###### Statistical Result vs. Economically Me ...

Statistical significance refers to the use of a sample to carry out a... **Read More**

Probability is a measure of the likelihood that something will happen. We usually express probabilities as percentages, from 0 (impossible to happen) to 100% (guaranteed). In fact, we can express almost any event as a probability, e.g., the likelihood that it will rain on a given day or the likelihood of one passing an examination.

Estimation of probabilities is imperative in financial management. More precisely, concepts in probability help analysts **quantify risks**. The following are the major probability concepts you should know.

A random variable is any quantity whose expected future value is not known in advance. Examples include the expected future value of a mutual fund, expected dividend payment on a stock, or the expected standard deviation of investment returns. We cannot know the exact future value of an investment since it is usually a function of multiple factors, some of which may be beyond the control of the financial manager.

Note that returns that are fixed cannot be described as random variables. For instance, if a government bond is quoted at a fixed discount of, say, 6%, the bond’s future value can be calculated in advance. Therefore, it is not a random variable.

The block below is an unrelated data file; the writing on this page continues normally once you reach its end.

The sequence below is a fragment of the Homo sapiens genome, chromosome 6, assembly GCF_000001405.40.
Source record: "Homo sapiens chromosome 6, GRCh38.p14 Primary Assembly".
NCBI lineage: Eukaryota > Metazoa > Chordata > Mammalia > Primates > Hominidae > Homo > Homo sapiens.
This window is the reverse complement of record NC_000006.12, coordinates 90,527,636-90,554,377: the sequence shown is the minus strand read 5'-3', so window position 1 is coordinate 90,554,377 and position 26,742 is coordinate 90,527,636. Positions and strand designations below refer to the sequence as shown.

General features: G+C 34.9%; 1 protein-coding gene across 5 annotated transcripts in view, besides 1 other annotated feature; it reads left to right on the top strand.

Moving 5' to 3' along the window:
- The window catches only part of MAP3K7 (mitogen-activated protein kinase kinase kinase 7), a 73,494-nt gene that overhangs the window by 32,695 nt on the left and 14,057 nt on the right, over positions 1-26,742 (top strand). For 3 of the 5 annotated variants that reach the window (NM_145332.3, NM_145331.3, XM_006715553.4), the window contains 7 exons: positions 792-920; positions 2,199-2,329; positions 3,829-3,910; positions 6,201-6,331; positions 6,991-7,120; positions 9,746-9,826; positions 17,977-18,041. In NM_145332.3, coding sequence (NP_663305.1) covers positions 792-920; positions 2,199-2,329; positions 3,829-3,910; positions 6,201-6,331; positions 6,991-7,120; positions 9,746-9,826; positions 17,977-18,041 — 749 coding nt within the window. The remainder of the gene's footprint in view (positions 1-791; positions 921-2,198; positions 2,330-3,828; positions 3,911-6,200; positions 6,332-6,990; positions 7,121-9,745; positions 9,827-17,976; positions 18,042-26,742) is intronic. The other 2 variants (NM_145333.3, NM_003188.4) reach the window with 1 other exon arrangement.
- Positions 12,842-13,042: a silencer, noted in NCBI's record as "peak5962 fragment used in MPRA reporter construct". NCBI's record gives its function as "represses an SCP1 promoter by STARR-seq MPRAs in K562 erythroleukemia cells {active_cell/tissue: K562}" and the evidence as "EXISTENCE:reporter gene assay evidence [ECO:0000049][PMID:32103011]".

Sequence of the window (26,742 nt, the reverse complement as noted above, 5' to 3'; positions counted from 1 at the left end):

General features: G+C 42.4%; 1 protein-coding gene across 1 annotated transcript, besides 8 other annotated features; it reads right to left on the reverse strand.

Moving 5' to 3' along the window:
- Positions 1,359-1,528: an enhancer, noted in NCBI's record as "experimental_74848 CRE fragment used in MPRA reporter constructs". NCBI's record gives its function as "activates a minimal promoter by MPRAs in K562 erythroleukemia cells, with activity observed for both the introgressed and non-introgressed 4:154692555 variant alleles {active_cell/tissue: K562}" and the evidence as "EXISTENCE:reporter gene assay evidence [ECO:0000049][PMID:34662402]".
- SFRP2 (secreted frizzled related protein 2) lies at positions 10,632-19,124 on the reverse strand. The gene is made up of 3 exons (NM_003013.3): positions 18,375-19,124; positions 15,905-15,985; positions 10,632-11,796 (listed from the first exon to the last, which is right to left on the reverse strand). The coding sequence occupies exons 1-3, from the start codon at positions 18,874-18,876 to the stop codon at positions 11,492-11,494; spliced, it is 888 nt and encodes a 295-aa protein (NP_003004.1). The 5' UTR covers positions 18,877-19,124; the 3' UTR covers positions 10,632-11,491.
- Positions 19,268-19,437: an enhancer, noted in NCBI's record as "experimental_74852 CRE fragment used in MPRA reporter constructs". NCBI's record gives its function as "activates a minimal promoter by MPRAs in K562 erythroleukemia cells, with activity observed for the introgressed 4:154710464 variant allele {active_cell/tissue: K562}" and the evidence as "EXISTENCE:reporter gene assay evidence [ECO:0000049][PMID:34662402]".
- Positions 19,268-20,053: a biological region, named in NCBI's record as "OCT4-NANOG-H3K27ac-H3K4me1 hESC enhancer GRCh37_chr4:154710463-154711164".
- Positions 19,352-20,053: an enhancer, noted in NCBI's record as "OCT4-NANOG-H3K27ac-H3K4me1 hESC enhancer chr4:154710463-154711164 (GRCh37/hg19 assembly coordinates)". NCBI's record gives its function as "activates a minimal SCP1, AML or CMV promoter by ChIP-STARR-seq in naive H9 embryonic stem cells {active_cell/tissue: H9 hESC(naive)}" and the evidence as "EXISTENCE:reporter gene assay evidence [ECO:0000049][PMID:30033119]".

An outcome is any possible value that a random variable can take. For example, if you roll a six-sided dice, there are six possible outcomes since any number, from 1 to 6, can come up.

If, for example, 3 comes up, then that is an outcome. In case 5 comes up, it’s another outcome. So, for example, if a stock offers shareholders a $2 dividend per share at the end of a year, then the $2 dividend is an outcome.

A single outcome or a set of outcomes is known as an event. If we take the dice example above, rolling a 4 is an event, rolling an odd number.

Mutually exclusive events are such that one event precludes the occurrence of all the other events. Thus, if you roll a dice and a 4 comes up, that particular event precludes all the other events, i.e., 1, 2, 3, 5, and 6. In other words, rolling a 1 and a 5 are mutually exclusive events: they cannot occur simultaneously.

Furthermore, there is no way a single investment can have more than one arithmetic mean return. Therefore, arithmetic returns of, say, 20% and 17% constitute mutually exclusive events.

Events are said to be exhaustive if they include all possible outcomes. Suppose we roll a dice once and categorize the outcomes into two events as follows:

{1, 3, 5} {2, 4, 6}

Each of the above set of outcomes is an event. The two events are exhaustive because they include all the possible outcomes.